Issue cutting MDF


(Brent Halbersma) #1

I’m cutting 3/4” MDF with 1/4” 3 flute down-cutting square end mill. DOC 0.017” RPM 3000 Feed 56 and Plunge 18. Using carpet tape as work holding. With 1 or 2 passes left, the endmill got caught at the peak of the letter “A” I was cutting. It stops the spindle from spinning and the carriage gets stuck. I’ve had this issue a few times now and it keeps happening during the last few passes. Any ideas what might be the problem? I slowed down the rpm and feed rates by 25% from recommended speeds and feeds for MDF.


(William Adams) #2

Slotting is hard, and it’s all too easy for a slot to get filled with MDF chips which expand after cutting.

Add geometry and cut it as a pocket in two passes — may want to consider a 3rd bit of geometry which allows a finishing pass.


#3

Yup. Slotting is hard. I will note that you are running at over 0.15mm (0.006") chip. This is pretty heavy, especially with a 1/4" bit. I would bring it up to 5000 or so (bring the chips down to 0.1mm (0.004") and keep the original feed.

In addition, a finish pass is a good idea, as the MDF can leave ‘fuzz’. I would probably widen the slot a little and add about 1/2 degree taper to the walls, so that the cutting edges are not rubbing the previously cut material and to make it a little easier for chips to get out. It will add time, but not as much as starting over.

When plowing a slot on a machine without forced coolant (fluid, air) to flush chips, I tend to follow the cutter with a high velocity vacuum to get the chips out. I Do my best to avoid slotting cuts alltogether, but it isn’t always possible.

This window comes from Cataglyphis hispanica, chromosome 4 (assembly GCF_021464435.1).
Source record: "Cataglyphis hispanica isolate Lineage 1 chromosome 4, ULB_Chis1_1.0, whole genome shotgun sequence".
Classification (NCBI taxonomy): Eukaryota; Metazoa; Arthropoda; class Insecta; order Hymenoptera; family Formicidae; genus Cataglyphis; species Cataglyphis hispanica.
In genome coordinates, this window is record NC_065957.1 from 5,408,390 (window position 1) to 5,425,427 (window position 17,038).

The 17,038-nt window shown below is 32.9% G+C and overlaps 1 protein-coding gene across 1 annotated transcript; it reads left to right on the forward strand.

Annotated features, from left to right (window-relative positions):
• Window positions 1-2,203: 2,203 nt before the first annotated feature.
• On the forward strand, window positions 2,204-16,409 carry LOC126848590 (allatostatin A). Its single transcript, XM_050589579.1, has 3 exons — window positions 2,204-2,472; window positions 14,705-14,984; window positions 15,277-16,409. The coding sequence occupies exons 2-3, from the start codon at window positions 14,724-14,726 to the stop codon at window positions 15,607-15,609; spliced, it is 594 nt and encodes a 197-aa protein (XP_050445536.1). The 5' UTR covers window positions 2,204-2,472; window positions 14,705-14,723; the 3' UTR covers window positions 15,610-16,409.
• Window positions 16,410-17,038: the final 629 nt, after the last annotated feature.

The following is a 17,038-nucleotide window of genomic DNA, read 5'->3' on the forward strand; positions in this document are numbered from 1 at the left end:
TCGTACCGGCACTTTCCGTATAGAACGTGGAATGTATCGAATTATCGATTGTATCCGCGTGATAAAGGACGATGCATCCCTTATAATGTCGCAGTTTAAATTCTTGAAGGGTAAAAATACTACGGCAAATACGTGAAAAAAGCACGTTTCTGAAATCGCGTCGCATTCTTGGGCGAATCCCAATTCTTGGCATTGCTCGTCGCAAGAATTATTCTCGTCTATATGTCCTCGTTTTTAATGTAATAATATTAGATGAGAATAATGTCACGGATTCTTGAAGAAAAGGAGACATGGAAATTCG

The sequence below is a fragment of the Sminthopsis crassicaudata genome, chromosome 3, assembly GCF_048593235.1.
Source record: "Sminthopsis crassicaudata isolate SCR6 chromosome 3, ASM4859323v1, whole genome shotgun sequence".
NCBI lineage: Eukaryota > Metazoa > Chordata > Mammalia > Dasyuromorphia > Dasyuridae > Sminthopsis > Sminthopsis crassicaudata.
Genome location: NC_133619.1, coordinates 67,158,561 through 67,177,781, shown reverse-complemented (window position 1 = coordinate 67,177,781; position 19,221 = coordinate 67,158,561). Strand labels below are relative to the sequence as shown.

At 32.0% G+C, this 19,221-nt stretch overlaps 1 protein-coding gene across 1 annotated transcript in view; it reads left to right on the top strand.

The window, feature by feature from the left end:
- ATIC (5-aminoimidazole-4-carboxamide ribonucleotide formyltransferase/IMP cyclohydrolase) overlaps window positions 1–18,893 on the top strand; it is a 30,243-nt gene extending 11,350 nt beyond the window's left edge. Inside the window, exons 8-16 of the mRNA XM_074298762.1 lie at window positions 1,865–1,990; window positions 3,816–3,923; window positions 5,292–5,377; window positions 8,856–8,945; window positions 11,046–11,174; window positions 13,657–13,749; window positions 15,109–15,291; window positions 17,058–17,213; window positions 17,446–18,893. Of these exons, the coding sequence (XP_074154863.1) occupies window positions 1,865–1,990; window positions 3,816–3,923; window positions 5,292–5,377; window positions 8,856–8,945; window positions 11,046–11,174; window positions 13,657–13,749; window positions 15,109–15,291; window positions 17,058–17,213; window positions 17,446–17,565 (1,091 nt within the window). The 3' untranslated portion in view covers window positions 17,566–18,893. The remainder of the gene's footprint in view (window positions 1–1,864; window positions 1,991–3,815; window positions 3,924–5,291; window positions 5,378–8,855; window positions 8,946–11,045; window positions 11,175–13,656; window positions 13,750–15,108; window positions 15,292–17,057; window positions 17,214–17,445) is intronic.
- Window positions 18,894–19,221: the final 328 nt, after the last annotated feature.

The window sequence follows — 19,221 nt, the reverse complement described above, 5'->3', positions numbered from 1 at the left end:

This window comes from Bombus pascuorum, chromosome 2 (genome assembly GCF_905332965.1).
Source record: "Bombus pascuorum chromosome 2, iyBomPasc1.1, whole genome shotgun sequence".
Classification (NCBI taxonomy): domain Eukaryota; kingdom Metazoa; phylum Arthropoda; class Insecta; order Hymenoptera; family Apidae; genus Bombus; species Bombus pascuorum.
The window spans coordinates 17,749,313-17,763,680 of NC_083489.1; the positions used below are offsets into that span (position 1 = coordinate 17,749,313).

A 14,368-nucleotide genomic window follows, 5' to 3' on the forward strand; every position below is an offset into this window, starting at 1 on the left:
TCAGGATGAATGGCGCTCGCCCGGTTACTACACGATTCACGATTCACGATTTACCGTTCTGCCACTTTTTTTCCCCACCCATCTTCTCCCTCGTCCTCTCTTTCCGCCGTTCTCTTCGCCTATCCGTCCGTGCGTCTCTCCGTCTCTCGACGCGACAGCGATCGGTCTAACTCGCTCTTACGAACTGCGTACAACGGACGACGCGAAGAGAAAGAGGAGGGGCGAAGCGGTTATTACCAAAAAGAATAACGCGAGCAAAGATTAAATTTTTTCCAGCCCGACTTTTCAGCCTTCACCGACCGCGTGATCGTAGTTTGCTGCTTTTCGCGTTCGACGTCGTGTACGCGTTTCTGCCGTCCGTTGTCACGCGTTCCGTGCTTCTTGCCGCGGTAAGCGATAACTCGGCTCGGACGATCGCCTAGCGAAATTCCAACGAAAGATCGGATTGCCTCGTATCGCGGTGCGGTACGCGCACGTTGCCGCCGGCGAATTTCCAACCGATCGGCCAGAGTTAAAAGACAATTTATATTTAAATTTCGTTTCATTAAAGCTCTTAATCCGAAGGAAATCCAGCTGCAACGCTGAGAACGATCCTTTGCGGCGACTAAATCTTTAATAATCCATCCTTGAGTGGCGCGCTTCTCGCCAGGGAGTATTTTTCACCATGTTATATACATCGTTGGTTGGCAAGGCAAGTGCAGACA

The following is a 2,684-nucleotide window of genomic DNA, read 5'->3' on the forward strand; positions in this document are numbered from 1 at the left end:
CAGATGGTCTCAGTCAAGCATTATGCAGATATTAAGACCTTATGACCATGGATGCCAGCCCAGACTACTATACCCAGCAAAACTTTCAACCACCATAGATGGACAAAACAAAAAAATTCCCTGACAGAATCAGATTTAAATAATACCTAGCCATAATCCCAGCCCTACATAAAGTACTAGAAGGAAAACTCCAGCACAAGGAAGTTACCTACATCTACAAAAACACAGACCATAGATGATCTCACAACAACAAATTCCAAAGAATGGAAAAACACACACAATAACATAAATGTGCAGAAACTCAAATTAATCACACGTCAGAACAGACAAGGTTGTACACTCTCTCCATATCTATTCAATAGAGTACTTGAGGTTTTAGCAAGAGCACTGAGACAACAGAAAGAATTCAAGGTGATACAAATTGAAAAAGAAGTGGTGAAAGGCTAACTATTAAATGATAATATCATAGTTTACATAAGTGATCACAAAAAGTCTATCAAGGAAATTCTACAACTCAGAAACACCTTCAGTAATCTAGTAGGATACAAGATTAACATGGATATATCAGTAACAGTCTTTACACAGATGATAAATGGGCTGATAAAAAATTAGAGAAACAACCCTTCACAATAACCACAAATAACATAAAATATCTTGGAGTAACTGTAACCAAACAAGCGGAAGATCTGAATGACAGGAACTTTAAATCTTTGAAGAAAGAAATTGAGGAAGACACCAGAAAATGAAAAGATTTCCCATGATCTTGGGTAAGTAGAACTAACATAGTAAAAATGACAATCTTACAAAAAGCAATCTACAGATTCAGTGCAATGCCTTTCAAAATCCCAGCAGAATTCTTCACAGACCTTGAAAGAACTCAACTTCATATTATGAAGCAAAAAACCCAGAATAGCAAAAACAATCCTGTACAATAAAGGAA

Another option is run the job with a smaller cutter to reduce chip volume on each pass and get more from the toque available.


(Stacy Boncheff) #4

Using a downcut spiral bit in any wood is difficult for a deep slot without good chip removal from the slot. Using one in MDF is asking for trouble. There is almost no way to keep the dust from packing in the slot. If you are worried about the surface cut, use a downcut bit for the first .125 inch and then switch to an upcut. That way at the bottom of the cut, you wont be packing the slot. The upcut bit will bring the dust up out of the slot and your vacuum will work or it will be deposited more on the outside of the slot.


#5

Whoops. I totally missed that the bit is downcut.

What Stacy Boncheff said: It won’t clear chips and will pack the flutes. Not good for deep slotting.


(mikep) #6

How long are the flutes on your 1/4" endmill? Longer than the deepest cut? If not, you could be rubbing the shaft of the cutter against the site of the slot, which can cause problems. As the others say, downcut is going to cause you all sorts of problems here - this is the wrong place for downcut.


(Brent Halbersma) #7

Thanks everyone for the comments! I wish I had an uncut bit! Since I don’t, adding geometry and pocketing did the trick. Doing so allows enough room for the chips so they don’t get in the way. I used suction every 5-6 passes to help keep them clear. Thanks again!